“The attribute flows from a company’s leadership through the organisation to its external stakeholders which ultimately increases profitability over the long-term. However, if not paid attention to, a lack of trust can have the opposite effect.”
The curious thing about the Mishing-Parsi is the name itself. It is an easy conversation starter. The Mishing-Parsi at the moment is a Blog website to initiate conversations around food diversity with an active Instagram profile by the same name The Mishing Parsi.
Our aim is to initiate the same curiosity the Mishing-Parsi garnered for diverse food stories, recipes, ingredients cuisines so that any food enthusiast could benefit. With our own diversity as Mishing and Parsi as our strength, and our common love for food, it was a perfect recipe to spread love of diversity.
The Mishing Parsi began when a Mishing girl met a Parsi boy over food! After several food experiences and taking our taste on a jolly ride, we realized how vibrant were our food memories. It struck us that we still have a lot more food memories to make. We knew then, what we had to do! We had to do better and share our idea with the world and what better way than The Mishing-Parsi!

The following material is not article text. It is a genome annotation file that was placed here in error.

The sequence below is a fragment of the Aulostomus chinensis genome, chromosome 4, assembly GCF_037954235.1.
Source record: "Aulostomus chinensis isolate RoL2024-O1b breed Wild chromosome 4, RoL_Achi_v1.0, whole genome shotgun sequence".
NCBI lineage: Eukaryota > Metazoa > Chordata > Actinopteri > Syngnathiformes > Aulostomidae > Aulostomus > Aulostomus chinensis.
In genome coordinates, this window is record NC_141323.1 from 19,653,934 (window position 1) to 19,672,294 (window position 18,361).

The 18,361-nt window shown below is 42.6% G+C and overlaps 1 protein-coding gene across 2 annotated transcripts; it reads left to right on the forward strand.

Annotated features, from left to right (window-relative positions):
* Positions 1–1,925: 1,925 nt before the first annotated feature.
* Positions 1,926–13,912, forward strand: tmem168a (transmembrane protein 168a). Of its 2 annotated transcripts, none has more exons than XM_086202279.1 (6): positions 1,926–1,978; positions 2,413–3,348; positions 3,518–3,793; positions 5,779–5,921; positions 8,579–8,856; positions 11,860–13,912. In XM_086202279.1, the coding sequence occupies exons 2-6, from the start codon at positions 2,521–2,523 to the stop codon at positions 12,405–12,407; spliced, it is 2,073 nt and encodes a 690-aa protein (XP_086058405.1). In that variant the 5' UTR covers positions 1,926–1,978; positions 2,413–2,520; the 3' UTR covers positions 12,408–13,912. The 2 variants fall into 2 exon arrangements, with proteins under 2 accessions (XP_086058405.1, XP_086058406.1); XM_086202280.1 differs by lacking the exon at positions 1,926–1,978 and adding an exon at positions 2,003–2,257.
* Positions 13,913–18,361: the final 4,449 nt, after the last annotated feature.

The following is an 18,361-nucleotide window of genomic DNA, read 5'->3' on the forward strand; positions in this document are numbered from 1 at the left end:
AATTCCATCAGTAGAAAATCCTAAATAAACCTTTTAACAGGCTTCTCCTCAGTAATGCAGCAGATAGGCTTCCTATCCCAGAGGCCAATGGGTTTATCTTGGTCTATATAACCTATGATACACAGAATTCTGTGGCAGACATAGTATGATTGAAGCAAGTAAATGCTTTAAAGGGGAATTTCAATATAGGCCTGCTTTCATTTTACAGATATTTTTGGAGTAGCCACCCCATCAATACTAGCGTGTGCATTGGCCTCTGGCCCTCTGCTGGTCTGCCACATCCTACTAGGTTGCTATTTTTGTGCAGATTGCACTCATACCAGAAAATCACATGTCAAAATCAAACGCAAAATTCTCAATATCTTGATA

We co-created this space in an attempt to connect the world through the love of food. We appreciate diverse food habits, culture, fusion, traditional and also share our recipes.
Lina is the Mishing in the Mishing Parsi, a full-time research scholar and loves to cook in her free time. Wherever she travelled, food was her constant interest, always finding new ways to incorporate ingredients in her recipe.
Hanoz, meanwhile is the Parsi bawa, is an entrepreneur who loves to eat. Although he doesn’t get much free time to cook but when he does, he loves to cook as much as he loves to eat.
Together, it is always a riot of conversations, food and recipes exchanged. We quickly realized that there was a need to bring together like-minded food aficionados.
Currently we are looking forward to spreading a word about our love for food through our initiative The Mishing Parsi. You can check out the webpage at https://themishingparsi.com/
or our Instagram Page https://www.instagram.com/themishingparsi/